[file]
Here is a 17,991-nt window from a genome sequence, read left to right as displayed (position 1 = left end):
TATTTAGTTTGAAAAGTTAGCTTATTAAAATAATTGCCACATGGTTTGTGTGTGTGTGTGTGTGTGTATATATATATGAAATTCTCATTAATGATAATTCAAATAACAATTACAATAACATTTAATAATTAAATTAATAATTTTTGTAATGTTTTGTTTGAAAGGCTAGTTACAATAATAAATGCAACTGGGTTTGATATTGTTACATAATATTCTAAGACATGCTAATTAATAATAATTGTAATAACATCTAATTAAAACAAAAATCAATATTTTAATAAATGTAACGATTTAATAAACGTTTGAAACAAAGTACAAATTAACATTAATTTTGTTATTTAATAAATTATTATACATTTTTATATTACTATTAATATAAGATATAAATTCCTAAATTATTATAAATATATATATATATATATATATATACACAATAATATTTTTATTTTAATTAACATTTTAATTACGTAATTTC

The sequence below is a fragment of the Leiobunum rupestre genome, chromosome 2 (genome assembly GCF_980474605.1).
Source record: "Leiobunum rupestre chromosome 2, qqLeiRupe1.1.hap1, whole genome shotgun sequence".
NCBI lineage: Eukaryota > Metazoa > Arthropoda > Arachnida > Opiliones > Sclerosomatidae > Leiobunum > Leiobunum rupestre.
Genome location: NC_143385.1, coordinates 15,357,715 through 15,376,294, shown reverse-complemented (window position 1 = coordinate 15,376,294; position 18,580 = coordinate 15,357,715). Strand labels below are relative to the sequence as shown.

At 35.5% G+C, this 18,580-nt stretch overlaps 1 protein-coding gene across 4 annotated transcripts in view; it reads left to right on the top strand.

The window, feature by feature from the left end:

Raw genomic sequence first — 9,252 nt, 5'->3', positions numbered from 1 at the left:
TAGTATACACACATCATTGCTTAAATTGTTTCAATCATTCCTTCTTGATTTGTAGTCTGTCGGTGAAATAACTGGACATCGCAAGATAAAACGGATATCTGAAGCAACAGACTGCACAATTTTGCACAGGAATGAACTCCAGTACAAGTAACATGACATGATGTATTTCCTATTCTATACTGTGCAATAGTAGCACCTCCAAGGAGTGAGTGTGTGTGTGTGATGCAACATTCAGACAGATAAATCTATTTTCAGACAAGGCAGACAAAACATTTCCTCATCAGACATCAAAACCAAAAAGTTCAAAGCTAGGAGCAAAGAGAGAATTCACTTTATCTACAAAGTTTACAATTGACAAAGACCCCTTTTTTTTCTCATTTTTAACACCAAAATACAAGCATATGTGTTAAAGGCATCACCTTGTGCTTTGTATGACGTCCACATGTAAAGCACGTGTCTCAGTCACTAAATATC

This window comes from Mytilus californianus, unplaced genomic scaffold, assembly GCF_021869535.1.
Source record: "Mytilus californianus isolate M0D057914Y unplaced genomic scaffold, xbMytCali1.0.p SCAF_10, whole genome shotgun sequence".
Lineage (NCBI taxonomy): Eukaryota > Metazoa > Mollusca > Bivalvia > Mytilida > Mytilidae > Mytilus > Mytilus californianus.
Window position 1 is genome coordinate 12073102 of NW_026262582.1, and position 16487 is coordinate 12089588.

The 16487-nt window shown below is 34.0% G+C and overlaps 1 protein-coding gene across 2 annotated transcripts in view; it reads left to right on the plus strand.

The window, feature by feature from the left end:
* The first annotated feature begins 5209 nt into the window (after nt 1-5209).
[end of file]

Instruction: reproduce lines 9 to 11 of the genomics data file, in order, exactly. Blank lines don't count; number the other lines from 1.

Raw genomic sequence first — 9,252 nt, 5'->3', positions numbered from 1 at the left:
TAGTATACACACATCATTGCTTAAATTGTTTCAATCATTCCTTCTTGATTTGTAGTCTGTCGGTGAAATAACTGGACATCGCAAGATAAAACGGATATCTGAAGCAACAGACTGCACAATTTTGCACAGGAATGAACTCCAGTACAAGTAACATGACATGATGTATTTCCTATTCTATACTGTGCAATAGTAGCACCTCCAAGGAGTGAGTGTGTGTGTGTGATGCAACATTCAGACAGATAAATCTATTTTCAGACAAGGCAGACAAAACATTTCCTCATCAGACATCAAAACCAAAAAGTTCAAAGCTAGGAGCAAAGAGAGAATTCACTTTATCTACAAAGTTTACAATTGACAAAGACCCCTTTTTTTTCTCATTTTTAACACCAAAATACAAGCATATGTGTTAAAGGCATCACCTTGTGCTTTGTATGACGTCCACATGTAAAGCACGTGTCTCAGTCACTAAATATC

This window comes from Mytilus californianus, unplaced genomic scaffold, assembly GCF_021869535.1.